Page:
In this mammoth episode, we’ve got some random CES observations, a review of the Avantree Bluetooth over-the-ear headset from George from Tulsa, a CES interview with an innovative hearing aid called Eargo, a story of Thunderbolt docks and USB-C from me, another CES interview about LiFi for Internet connectivity with OLEDcomm, a hot tip from Knightwise about how to reinstall Mac App Store apps using the command line, an augmented reality toothbrush from Kolibree called Magik from CES, and as if that weren’t enough content, we’ve got an out-of-band Security Bits update with Bart Busschots with the lates news about Spectre and Meltdown.
This week the irrepressible Knightwise of knightwise.com sent in an awesome tip via audio, and it’s too good not to share in text as well. I’ll do my best to do it justice. I’ll start with the problem to be solved (of course) and then give a little bit of background and then his tip. Finally, I’ll give you bonus tip from me.
The problem to be solved is finding the easiest way to reinstall apps you’ve previously downloaded from the Mac App Store, especially when doing a nuke and pave, or moving to a new Mac but you don’t want to bring along the cruft you’ve collected over the years.
The review below is from Caleb Fong, aka @GeekoSupremo on Twitter. Caleb is a long time NosillaCastaway who is also following along with Programming By Stealth. His review is pretty geeky (goes well with his Twitter handle) so I thought it might help to explain a couple of terms he uses.
He’ll use the term *nix which is a term that means any UNIX-like system. *nix can mean any kind of linux, or even macOS since it’s based on FreeBSD which is a descendent of UNIX.
He also talks about Vim. Vim is a text editor in *nix operating systems. It’s a descendent of the original Vi, and in fact, the name stands for Vi IMproved.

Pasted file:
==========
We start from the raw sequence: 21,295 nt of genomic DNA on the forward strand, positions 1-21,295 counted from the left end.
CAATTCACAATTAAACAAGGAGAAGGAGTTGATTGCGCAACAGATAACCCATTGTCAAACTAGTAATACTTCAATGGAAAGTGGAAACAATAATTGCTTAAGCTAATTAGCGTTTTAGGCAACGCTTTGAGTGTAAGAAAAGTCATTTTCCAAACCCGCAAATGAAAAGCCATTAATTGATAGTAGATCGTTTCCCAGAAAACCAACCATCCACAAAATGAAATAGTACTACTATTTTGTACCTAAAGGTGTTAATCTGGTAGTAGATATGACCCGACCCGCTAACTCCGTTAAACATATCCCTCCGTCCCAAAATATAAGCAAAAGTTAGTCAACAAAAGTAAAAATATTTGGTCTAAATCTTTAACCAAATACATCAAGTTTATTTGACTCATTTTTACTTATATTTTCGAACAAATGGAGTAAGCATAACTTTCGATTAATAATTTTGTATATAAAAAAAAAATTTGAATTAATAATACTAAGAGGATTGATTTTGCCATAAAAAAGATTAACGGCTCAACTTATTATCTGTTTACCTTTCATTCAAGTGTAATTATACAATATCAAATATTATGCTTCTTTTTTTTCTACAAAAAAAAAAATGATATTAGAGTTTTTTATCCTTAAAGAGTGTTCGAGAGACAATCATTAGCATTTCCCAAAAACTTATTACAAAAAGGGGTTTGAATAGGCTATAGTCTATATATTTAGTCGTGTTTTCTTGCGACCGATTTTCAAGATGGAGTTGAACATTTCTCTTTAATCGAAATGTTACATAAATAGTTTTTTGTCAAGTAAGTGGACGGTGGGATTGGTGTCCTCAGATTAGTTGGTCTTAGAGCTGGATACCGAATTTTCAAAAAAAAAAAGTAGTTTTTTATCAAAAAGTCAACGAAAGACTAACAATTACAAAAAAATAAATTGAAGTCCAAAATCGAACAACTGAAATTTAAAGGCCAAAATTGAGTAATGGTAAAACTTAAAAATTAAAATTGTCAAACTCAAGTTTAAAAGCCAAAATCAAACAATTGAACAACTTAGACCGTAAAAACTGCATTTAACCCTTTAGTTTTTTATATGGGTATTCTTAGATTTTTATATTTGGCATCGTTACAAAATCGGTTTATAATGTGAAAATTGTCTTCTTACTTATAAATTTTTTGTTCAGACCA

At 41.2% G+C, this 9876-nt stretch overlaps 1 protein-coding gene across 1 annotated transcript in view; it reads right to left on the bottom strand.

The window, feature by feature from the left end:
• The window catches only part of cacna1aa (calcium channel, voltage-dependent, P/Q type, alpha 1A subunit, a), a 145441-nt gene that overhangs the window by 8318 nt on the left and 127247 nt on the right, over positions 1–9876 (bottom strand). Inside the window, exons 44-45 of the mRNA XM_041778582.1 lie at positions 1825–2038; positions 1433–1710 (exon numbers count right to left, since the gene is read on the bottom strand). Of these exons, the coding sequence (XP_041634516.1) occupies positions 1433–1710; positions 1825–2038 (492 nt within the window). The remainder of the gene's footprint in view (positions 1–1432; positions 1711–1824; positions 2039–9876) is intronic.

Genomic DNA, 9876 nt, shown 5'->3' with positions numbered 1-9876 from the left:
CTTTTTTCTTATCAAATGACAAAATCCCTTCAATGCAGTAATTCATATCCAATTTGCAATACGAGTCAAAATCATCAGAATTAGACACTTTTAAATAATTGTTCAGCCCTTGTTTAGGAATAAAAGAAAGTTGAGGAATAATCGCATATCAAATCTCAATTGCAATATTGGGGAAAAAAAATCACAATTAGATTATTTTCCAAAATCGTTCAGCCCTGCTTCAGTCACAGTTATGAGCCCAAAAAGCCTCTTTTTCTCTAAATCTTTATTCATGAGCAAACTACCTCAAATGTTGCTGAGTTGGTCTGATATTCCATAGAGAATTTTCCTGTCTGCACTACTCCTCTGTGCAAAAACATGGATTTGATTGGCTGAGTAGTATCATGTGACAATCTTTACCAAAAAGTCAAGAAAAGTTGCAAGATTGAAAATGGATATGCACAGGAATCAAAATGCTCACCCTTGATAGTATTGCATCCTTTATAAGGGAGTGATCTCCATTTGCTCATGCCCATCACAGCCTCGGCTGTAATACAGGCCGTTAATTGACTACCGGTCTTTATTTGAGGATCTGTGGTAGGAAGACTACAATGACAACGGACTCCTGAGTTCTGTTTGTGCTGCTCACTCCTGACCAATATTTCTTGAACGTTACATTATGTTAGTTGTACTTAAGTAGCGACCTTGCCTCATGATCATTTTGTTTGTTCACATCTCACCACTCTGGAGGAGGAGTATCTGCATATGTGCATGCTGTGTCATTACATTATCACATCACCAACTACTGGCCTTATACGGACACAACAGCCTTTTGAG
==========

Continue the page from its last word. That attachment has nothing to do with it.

This week’s Tiny Tip is from Bart Busschots. The problem he is solving is how to easily show hidden files in the Finder. There are various tools to do this, including using the defaults write command in the Terminal:
defaults write com.apple.finder AppleShowAllFiles YES
After which you have to relaunch the Finder. It’s not hard to do but you always have to look it up, and after you’re done looking for the hidden file in question you have to flip the switch to NO, and relaunch Finder again.
The Tiny Tip Bart discovered has been available since Sierra, but I sure never heard about it. It’s a beautiful thing.
With the Finder in focus, simply hold down command-shift-. And instantly all windows will show all hidden files! Hit the same keystroke again and they disappear.
I LOVE this tip. The keystroke is even easy to remember because . is often at the front of all hidden files, so command-shift-. Is entirely memorable.
I’ve been working on a super challenging technical project for months now. I’ve wanted to tell you about it but I have run into so many barriers that I was unable to overcome, there wasn’t a good story to tell. I still have not conquered my original task but I’ve had some partial success so I want to do a mini celebration about that.
The Problem to be Solved
Some of this story you may heard before but I want to bring everyone up to speed. A while ago we bought a new Drobo 5N to replace our aging (and never that good in the first place) Drobo FS. The 5N is a dream, with its SSD for caching, it’s super fast and makes a terrific place to store giant and small files alike. I set up a Hazel script to automatically pull over my audio file so my internal MacBook Pro drive doesn’t get filled up any more. Steve stores his giant Final Cut Pro X libraries over on the 5N when he’s done with them. It’s awesome.
Drobos use RAID-like proprietary tools to protect our files from a drive failure, so we do have some fault tolerance but this isn’t technically a backup since our data is only in one place.
Continue reading “Taming the Drobos”